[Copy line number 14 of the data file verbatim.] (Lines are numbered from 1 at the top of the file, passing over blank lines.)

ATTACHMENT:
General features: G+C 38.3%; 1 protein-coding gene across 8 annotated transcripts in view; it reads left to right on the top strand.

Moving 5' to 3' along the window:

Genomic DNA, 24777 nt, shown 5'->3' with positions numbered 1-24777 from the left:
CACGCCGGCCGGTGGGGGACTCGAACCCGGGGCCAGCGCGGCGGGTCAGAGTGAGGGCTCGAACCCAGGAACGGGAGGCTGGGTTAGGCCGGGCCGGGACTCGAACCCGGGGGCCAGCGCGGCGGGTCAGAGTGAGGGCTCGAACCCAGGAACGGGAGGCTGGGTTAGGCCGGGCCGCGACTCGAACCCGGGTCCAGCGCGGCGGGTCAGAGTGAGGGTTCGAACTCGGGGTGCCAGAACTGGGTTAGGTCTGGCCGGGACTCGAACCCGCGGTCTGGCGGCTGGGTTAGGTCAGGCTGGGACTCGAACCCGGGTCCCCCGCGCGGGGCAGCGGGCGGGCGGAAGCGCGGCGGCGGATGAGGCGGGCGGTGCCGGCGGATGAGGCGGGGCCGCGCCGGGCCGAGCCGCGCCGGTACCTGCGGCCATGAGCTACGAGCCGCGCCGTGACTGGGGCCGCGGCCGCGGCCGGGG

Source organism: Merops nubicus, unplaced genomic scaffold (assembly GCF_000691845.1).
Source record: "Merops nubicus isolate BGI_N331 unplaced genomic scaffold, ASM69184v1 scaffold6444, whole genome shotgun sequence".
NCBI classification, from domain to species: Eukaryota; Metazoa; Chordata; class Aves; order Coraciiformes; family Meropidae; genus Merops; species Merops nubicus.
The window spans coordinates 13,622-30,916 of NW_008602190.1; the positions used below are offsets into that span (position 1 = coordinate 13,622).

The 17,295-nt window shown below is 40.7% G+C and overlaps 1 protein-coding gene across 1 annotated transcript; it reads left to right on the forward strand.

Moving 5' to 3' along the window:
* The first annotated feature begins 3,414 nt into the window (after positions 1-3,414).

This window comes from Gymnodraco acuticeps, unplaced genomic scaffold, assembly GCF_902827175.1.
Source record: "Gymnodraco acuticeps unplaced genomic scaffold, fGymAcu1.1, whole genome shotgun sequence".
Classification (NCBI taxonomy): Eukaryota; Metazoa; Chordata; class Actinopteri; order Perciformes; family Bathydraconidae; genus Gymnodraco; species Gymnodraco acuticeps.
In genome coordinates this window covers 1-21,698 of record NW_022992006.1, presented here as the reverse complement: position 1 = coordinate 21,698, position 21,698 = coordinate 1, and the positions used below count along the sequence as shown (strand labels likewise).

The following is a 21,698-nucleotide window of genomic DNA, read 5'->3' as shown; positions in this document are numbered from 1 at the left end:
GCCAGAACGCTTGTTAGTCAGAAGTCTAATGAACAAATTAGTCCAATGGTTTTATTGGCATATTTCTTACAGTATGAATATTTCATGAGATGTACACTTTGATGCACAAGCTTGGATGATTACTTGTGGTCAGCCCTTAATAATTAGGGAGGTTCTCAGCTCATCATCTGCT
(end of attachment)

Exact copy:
Classification (NCBI taxonomy): Eukaryota; Metazoa; Chordata; class Actinopteri; order Perciformes; family Bathydraconidae; genus Gymnodraco; species Gymnodraco acuticeps.